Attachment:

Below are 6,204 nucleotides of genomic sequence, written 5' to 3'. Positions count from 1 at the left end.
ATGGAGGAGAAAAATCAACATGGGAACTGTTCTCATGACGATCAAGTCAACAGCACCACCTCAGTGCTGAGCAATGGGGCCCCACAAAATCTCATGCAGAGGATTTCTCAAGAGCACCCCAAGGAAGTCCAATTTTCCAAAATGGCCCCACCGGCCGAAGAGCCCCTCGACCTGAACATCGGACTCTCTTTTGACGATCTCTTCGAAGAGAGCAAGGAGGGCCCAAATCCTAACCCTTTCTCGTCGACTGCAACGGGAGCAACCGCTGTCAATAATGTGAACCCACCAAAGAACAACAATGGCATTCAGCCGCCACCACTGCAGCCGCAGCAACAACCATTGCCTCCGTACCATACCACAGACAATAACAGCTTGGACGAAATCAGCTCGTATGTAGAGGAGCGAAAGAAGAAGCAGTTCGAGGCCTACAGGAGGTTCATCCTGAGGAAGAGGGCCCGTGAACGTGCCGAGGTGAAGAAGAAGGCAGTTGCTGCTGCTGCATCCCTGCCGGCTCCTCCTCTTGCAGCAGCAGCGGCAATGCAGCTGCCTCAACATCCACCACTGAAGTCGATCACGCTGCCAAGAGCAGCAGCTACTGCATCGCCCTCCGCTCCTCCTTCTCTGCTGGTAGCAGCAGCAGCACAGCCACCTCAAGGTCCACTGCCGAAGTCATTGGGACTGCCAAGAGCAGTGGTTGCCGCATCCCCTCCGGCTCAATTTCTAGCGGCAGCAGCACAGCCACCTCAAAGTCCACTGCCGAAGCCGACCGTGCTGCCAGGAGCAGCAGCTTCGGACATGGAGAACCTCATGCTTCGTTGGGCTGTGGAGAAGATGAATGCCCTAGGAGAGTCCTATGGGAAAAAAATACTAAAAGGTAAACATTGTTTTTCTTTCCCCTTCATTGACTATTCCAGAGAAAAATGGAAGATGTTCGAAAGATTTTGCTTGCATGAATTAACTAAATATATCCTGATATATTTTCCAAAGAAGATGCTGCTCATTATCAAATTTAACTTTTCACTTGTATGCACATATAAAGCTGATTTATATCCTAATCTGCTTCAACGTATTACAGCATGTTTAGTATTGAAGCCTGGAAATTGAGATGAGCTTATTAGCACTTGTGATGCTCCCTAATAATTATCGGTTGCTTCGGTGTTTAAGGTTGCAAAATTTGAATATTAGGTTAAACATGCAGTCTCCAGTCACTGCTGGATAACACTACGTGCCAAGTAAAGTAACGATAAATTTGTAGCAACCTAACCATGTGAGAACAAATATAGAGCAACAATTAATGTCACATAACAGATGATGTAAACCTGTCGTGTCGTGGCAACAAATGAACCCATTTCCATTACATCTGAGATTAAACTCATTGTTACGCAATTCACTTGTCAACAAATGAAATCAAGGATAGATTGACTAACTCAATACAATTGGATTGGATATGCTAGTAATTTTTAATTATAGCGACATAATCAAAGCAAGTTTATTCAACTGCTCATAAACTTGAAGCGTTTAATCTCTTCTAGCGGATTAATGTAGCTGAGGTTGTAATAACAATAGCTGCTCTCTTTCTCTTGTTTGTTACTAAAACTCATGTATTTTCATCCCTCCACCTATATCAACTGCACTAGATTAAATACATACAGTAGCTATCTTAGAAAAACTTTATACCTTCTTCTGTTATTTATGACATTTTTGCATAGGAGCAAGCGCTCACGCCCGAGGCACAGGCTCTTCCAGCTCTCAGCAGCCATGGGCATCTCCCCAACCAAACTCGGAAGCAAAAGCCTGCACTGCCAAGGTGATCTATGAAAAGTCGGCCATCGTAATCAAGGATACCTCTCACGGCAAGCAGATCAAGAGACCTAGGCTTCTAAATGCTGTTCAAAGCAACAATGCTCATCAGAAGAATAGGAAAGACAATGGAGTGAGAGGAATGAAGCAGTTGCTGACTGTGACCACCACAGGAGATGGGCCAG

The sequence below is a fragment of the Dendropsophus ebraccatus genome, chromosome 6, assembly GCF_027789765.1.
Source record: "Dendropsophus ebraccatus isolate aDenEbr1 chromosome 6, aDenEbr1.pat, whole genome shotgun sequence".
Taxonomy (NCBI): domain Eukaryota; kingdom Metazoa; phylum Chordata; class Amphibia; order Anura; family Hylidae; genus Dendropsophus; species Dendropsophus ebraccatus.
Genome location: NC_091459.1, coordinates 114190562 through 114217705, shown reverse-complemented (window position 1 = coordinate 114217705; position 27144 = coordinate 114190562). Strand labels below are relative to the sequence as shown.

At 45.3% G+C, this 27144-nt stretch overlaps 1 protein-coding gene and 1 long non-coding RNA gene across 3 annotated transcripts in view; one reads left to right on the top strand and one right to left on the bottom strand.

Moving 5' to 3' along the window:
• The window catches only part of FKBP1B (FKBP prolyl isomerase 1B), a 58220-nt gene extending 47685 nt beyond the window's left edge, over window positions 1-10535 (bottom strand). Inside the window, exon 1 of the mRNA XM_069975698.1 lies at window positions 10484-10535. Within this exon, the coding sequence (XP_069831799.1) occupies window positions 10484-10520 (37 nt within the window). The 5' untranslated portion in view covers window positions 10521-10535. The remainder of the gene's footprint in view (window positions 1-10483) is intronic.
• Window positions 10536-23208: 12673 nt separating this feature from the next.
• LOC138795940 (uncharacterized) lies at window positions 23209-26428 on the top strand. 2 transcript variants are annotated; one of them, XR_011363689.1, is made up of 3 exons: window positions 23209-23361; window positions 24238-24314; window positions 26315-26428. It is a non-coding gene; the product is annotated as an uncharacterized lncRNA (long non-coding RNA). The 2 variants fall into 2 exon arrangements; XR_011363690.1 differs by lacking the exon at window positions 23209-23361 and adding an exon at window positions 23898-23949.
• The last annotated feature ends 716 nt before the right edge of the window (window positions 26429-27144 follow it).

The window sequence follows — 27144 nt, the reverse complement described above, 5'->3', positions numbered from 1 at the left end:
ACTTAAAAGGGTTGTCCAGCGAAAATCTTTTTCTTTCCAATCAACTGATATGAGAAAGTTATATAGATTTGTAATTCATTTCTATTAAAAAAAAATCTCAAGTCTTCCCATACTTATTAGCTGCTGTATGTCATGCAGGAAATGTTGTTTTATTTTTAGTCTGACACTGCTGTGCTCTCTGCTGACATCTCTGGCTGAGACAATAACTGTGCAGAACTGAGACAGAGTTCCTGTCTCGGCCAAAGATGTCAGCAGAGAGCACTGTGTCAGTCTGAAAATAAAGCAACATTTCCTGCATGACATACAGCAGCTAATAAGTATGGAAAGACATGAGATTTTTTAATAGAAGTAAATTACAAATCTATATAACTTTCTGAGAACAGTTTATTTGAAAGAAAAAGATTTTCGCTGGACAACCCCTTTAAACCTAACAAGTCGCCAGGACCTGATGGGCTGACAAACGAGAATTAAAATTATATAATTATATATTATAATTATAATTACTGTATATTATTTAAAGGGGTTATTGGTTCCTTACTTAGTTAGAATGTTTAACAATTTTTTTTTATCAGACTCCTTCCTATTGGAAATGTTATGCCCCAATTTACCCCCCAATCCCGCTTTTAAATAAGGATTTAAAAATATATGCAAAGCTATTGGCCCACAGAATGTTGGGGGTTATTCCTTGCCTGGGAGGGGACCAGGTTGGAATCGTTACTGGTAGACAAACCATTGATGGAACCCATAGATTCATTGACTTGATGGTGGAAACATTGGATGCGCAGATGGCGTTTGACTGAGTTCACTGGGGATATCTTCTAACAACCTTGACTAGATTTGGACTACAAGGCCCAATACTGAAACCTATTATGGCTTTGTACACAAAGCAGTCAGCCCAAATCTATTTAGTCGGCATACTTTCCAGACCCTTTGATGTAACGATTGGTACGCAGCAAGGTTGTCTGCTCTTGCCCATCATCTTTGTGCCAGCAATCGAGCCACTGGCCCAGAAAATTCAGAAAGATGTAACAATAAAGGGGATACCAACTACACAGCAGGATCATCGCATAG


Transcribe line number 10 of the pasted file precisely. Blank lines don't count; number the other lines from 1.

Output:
• Window positions 10536-23208: 12673 nt separating this feature from the next.